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RC Night at the Veep's


The Christmas Party at the Vice Presidential residence last night was not labeled as a "Catholic night" but it sure had that feel. We walked through the metal detectors with Archbishop Pietro Sambi, the Apostolic Nuncio who lives right across the street. We stood in line to greet the Vice President and his wife with columnist E. J. Dionne.

(N.B. When you have to go to one of these affairs, make sure you get in line with someone interesting like E.J.! Otherwise, the wait could be painful.)

We shared a glass of wine with DNC chair Tim Kaine, the former governor of Virginia. And, of course, there was the Vice-President himself, the highest ranking Catholic in the land. There were non-Catholics of course among the staffers, newswriters, and politicos, but it was nice to see how thoroughly prominent we RCs are.

All in all, it was a great night to be inside from the cold and a great night to hang out with fellow RCs.

The Public's Mood


Americans like winners, and so I thought that in the weeks since the midterm elections, we would see a rise in the approval ratings of the Republicans in Congress and a dip in the President’s job approval. I anticipated that GOP talking points would cause shifts, not seismic shifts but demonstrable ones, in public opinion. This morning, a Washington Post poll shows that in the year ahead the Republicans must tread as carefully as President Obama in navigating a treacherous political landscape that is suspicious of everyone and impatient for results.

Remembering Camelot


Rick Hertzberg is the most elegant writer. Here are his reflections on Ted Sorenson, who was, as Hertzberg writes, much more than John F. Kennedy's speechwriter.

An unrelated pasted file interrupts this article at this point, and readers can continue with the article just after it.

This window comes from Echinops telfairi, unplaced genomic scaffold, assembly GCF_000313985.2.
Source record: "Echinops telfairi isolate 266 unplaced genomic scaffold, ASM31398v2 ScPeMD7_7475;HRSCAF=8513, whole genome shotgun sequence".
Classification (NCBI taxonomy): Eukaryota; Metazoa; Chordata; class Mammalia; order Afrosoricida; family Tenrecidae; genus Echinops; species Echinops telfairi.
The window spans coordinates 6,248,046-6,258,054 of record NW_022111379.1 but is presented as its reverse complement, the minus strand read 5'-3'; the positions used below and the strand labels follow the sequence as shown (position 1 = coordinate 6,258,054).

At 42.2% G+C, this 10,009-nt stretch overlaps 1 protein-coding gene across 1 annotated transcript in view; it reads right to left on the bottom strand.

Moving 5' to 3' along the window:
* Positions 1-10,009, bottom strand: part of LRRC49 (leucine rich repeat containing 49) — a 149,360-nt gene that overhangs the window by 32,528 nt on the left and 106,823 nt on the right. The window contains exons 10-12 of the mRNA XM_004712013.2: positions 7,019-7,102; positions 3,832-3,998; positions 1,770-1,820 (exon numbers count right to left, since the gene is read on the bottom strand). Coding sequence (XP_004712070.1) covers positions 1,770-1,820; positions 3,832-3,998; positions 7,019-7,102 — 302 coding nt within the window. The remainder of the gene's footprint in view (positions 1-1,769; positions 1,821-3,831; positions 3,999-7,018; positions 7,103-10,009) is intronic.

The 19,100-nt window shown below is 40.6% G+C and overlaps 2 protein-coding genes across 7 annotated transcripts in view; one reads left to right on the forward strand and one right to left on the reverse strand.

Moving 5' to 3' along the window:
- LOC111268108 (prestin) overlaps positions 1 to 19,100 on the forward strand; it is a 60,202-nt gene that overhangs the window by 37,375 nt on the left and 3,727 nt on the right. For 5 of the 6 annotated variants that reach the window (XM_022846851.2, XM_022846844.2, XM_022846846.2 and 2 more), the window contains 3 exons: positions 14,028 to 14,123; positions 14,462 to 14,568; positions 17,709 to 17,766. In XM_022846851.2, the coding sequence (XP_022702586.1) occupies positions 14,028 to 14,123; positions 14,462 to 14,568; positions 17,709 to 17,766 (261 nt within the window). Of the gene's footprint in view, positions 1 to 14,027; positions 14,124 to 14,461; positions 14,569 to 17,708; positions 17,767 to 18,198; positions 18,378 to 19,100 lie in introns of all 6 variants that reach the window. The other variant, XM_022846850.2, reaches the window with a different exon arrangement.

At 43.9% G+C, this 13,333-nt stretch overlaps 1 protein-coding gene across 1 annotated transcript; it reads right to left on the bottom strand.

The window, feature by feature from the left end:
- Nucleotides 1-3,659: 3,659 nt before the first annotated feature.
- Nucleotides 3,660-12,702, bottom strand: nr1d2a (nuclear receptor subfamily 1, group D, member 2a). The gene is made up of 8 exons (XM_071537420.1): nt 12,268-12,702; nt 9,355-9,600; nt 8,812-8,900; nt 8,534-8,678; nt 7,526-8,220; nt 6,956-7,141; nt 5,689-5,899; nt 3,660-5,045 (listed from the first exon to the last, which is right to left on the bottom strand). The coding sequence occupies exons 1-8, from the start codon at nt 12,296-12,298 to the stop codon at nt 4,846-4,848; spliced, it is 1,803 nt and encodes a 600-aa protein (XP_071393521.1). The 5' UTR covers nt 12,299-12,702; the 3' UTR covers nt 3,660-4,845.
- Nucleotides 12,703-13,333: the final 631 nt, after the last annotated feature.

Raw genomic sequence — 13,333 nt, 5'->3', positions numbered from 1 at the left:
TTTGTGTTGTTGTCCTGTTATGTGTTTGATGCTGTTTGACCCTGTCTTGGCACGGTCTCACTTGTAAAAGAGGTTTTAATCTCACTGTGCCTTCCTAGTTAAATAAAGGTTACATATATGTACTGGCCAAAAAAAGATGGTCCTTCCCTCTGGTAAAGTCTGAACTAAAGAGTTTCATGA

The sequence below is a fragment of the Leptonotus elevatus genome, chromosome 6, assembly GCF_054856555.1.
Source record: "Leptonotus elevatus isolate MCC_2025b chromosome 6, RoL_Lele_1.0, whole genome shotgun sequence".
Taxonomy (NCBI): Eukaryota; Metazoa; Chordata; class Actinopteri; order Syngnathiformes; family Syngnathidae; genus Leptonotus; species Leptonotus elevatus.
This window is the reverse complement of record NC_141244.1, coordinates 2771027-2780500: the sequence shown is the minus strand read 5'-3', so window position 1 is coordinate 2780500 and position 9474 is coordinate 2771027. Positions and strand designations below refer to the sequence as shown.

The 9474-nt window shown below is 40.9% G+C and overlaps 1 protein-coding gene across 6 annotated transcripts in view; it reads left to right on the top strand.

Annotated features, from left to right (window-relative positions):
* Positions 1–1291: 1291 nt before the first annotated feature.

It causes great melancholy to read of the spirit that drove Kennedy and Sorenson, especially their commitment to avoid war. Both men helped make America more exceptional than it was, which is one reason they did not have to go to extremes when invoking American exceptionalism.

Gringos Wake Up!


The Feast of Our Lady of Gaudalupe is now, as I observed yesterday and over the weekend, the biggest celebration day for U.S. Catholics. 60 percent of Catholics under the age of 30 are Latinos, so the vibrancy of the devotion to the Virgin is only going to grow. This is the future of the Catholic Church, as surely as John Hughes' ascent to the bishopric of New York in 1842 announced the fact that the Irish were taking over from the French within the American hierarchy.

But, the great Feast went unmentioned at InsideCatholic. The American Papist had not a word. Father Z made a passing reference in a post, from someone else, about the coronas of the sun. Nor was the absence of a mention unique to the rightwing blogosphere - our good friends at America had no coverage of the Feast either.

Pro-Life Politics